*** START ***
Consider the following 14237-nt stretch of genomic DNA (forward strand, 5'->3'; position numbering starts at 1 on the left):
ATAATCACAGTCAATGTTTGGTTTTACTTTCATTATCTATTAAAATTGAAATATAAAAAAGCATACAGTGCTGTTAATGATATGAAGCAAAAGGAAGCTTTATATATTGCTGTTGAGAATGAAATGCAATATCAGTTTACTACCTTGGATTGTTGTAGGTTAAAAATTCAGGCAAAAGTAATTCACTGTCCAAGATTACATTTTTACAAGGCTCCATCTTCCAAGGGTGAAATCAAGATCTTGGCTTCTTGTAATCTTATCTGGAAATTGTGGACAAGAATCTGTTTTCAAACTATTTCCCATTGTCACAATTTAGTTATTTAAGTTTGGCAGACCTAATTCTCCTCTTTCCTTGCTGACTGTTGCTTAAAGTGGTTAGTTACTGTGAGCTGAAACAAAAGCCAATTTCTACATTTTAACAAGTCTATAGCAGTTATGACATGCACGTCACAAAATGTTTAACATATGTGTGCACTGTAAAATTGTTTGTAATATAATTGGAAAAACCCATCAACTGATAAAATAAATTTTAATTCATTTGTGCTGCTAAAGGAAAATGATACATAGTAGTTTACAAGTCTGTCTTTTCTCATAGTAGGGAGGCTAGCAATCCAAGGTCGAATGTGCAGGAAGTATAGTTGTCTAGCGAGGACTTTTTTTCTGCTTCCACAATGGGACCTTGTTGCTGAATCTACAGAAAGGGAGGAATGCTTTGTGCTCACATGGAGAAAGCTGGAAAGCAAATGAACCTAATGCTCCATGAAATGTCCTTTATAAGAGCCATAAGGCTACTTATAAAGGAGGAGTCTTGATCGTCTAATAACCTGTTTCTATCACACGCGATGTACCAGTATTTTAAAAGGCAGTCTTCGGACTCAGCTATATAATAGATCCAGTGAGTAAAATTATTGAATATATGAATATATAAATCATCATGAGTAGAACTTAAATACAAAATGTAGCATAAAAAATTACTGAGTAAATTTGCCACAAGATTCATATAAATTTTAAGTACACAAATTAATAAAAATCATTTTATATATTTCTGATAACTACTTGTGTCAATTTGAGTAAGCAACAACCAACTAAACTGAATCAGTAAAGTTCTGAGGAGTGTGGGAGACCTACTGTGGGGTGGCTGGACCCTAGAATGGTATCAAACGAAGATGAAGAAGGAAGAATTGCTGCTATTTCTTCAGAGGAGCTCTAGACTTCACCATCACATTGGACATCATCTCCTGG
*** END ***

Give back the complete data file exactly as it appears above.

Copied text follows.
Consider the following 14237-nt stretch of genomic DNA (forward strand, 5'->3'; position numbering starts at 1 on the left):
ATAATCACAGTCAATGTTTGGTTTTACTTTCATTATCTATTAAAATTGAAATATAAAAAAGCATACAGTGCTGTTAATGATATGAAGCAAAAGGAAGCTTTATATATTGCTGTTGAGAATGAAATGCAATATCAGTTTACTACCTTGGATTGTTGTAGGTTAAAAATTCAGGCAAAAGTAATTCACTGTCCAAGATTACATTTTTACAAGGCTCCATCTTCCAAGGGTGAAATCAAGATCTTGGCTTCTTGTAATCTTATCTGGAAATTGTGGACAAGAATCTGTTTTCAAACTATTTCCCATTGTCACAATTTAGTTATTTAAGTTTGGCAGACCTAATTCTCCTCTTTCCTTGCTGACTGTTGCTTAAAGTGGTTAGTTACTGTGAGCTGAAACAAAAGCCAATTTCTACATTTTAACAAGTCTATAGCAGTTATGACATGCACGTCACAAAATGTTTAACATATGTGTGCACTGTAAAATTGTTTGTAATATAATTGGAAAAACCCATCAACTGATAAAATAAATTTTAATTCATTTGTGCTGCTAAAGGAAAATGATACATAGTAGTTTACAAGTCTGTCTTTTCTCATAGTAGGGAGGCTAGCAATCCAAGGTCGAATGTGCAGGAAGTATAGTTGTCTAGCGAGGACTTTTTTTCTGCTTCCACAATGGGACCTTGTTGCTGAATCTACAGAAAGGGAGGAATGCTTTGTGCTCACATGGAGAAAGCTGGAAAGCAAATGAACCTAATGCTCCATGAAATGTCCTTTATAAGAGCCATAAGGCTACTTATAAAGGAGGAGTCTTGATCGTCTAATAACCTGTTTCTATCACACGCGATGTACCAGTATTTTAAAAGGCAGTCTTCGGACTCAGCTATATAATAGATCCAGTGAGTAAAATTATTGAATATATGAATATATAAATCATCATGAGTAGAACTTAAATACAAAATGTAGCATAAAAAATTACTGAGTAAATTTGCCACAAGATTCATATAAATTTTAAGTACACAAATTAATAAAAATCATTTTATATATTTCTGATAACTACTTGTGTCAATTTGAGTAAGCAACAACCAACTAAACTGAATCAGTAAAGTTCTGAGGAGTGTGGGAGACCTACTGTGGGGTGGCTGGACCCTAGAATGGTATCAAACGAAGATGAAGAAGGAAGAATTGCTGCTATTTCTTCAGAGGAGCTCTAGACTTCACCATCACATTGGACATCATCTCCTGG